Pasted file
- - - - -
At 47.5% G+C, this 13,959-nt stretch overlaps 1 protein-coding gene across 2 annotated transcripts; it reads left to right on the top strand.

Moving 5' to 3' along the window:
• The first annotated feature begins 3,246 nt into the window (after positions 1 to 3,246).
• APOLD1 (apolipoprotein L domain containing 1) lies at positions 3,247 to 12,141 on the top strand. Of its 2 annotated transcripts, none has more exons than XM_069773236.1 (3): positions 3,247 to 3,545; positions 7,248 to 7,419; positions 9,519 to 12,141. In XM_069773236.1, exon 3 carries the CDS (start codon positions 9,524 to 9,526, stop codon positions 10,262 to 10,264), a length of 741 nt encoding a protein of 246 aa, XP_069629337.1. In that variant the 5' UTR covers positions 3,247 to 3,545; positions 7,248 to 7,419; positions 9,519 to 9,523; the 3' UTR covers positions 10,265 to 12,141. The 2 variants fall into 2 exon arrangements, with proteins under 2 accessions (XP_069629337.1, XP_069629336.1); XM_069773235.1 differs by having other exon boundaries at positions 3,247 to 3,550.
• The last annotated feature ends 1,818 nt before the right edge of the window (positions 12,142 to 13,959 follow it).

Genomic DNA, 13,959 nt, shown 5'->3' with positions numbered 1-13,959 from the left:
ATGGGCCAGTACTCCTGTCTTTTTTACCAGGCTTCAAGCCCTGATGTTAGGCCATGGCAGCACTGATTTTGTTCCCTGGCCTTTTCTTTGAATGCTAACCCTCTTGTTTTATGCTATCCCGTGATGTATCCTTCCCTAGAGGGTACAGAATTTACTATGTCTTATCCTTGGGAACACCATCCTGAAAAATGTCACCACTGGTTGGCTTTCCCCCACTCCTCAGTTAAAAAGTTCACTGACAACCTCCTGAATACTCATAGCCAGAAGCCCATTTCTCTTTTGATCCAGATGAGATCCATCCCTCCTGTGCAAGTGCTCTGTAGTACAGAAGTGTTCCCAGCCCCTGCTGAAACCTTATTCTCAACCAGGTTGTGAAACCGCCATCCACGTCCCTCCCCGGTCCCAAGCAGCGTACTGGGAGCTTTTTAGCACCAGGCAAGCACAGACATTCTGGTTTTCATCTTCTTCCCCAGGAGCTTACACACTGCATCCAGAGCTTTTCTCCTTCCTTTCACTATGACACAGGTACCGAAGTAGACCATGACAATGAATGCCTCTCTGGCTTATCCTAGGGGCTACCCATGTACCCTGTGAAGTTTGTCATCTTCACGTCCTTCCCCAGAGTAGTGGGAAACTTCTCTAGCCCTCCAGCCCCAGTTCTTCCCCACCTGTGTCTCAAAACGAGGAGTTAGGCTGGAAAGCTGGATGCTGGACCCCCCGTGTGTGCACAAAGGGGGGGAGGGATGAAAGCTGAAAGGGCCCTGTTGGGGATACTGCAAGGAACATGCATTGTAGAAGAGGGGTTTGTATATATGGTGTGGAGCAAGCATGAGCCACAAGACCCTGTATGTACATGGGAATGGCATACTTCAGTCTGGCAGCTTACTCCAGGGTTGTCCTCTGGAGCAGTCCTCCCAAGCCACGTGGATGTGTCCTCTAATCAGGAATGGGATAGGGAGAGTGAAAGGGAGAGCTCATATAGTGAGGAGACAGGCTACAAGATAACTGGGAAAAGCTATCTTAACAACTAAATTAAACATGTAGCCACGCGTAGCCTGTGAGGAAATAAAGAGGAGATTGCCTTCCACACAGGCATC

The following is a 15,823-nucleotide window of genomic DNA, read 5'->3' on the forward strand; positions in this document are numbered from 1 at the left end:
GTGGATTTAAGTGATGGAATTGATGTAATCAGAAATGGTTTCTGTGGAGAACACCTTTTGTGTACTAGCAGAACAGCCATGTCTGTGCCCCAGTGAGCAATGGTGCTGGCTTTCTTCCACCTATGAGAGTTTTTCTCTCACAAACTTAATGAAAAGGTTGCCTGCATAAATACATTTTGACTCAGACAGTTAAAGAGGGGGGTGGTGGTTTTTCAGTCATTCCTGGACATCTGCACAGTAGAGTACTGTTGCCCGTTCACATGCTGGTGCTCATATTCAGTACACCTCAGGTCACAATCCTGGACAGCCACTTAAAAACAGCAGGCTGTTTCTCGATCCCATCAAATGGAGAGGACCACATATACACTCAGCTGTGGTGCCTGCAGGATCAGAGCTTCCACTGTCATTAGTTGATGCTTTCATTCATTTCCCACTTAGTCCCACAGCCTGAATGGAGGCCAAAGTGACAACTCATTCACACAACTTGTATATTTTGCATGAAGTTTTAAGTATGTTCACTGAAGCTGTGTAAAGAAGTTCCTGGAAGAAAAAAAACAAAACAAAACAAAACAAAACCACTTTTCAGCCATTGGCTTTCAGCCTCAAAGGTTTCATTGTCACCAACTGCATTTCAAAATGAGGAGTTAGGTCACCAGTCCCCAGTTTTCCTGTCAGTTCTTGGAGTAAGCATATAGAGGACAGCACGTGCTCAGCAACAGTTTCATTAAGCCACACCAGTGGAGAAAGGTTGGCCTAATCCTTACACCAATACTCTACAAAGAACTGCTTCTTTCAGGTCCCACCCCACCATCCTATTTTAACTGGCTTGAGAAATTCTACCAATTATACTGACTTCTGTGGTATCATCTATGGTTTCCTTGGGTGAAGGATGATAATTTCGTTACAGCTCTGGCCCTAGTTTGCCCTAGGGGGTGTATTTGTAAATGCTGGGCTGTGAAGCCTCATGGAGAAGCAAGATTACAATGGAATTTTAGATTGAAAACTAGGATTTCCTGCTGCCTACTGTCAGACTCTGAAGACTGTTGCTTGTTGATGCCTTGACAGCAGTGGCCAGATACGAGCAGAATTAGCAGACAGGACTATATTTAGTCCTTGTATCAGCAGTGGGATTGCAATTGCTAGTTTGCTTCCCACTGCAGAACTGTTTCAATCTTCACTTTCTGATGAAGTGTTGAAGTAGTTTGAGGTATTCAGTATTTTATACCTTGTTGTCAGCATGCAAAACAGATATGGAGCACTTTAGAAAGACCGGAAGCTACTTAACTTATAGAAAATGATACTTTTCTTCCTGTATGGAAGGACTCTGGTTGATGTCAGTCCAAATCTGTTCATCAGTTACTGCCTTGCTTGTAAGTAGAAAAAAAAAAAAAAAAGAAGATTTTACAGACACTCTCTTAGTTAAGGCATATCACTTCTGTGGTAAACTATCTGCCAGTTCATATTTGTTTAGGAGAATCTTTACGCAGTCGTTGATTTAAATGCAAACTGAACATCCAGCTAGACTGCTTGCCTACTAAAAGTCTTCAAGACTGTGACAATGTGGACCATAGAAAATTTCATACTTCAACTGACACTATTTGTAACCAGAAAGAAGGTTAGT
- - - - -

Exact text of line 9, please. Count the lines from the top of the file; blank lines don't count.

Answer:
GTGGATTTAAGTGATGGAATTGATGTAATCAGAAATGGTTTCTGTGGAGAACACCTTTTGTGTACTAGCAGAACAGCCATGTCTGTGCCCCAGTGAGCAATGGTGCTGGCTTTCTTCCACCTATGAGAGTTTTTCTCTCACAAACTTAATGAAAAGGTTGCCTGCATAAATACATTTTGACTCAGACAGTTAAAGAGGGGGGTGGTGGTTTTTCAGTCATTCCTGGACATCTGCACAGTAGAGTACTGTTGCCCGTTCACATGCTGGTGCTCATATTCAGTACACCTCAGGTCACAATCCTGGACAGCCACTTAAAAACAGCAGGCTGTTTCTCGATCCCATCAAATGGAGAGGACCACATATACACTCAGCTGTGGTGCCTGCAGGATCAGAGCTTCCACTGTCATTAGTTGATGCTTTCATTCATTTCCCACTTAGTCCCACAGCCTGAATGGAGGCCAAAGTGACAACTCATTCACACAACTTGTATATTTTGCATGAAGTTTTAAGTATGTTCACTGAAGCTGTGTAAAGAAGTTCCTGGAAGAAAAAAAACAAAACAAAACAAAACAAAACCACTTTTCAGCCATTGGCTTTCAGCCTCAAAGGTTTCATTGTCACCAACTGCATTTCAAAATGAGGAGTTAGGTCACCAGTCCCCAGTTTTCCTGTCAGTTCTTGGAGTAAGCATATAGAGGACAGCACGTGCTCAGCAACAGTTTCATTAAGCCACACCAGTGGAGAAAGGTTGGCCTAATCCTTACACCAATACTCTACAAAGAACTGCTTCTTTCAGGTCCCACCCCACCATCCTATTTTAACTGGCTTGAGAAATTCTACCAATTATACTGACTTCTGTGGTATCATCTATGGTTTCCTTGGGTGAAGGATGATAATTTCGTTACAGCTCTGGCCCTAGTTTGCCCTAGGGGGTGTATTTGTAAATGCTGGGCTGTGAAGCCTCATGGAGAAGCAAGATTACAATGGAATTTTAGATTGAAAACTAGGATTTCCTGCTGCCTACTGTCAGACTCTGAAGACTGTTGCTTGTTGATGCCTTGACAGCAGTGGCCAGATACGAGCAGAATTAGCAGACAGGACTATATTTAGTCCTTGTATCAGCAGTGGGATTGCAATTGCTAGTTTGCTTCCCACTGCAGAACTGTTTCAATCTTCACTTTCTGATGAAGTGTTGAAGTAGTTTGAGGTATTCAGTATTTTATACCTTGTTGTCAGCATGCAAAACAGATATGGAGCACTTTAGAAAGACCGGAAGCTACTTAACTTATAGAAAATGATACTTTTCTTCCTGTATGGAAGGACTCTGGTTGATGTCAGTCCAAATCTGTTCATCAGTTACTGCCTTGCTTGTAAGTAGAAAAAAAAAAAAAAAAGAAGATTTTACAGACACTCTCTTAGTTAAGGCATATCACTTCTGTGGTAAACTATCTGCCAGTTCATATTTGTTTAGGAGAATCTTTACGCAGTCGTTGATTTAAATGCAAACTGAACATCCAGCTAGACTGCTTGCCTACTAAAAGTCTTCAAGACTGTGACAATGTGGACCATAGAAAATTTCATACTTCAACTGACACTATTTGTAACCAGAAAGAAGGTTAGT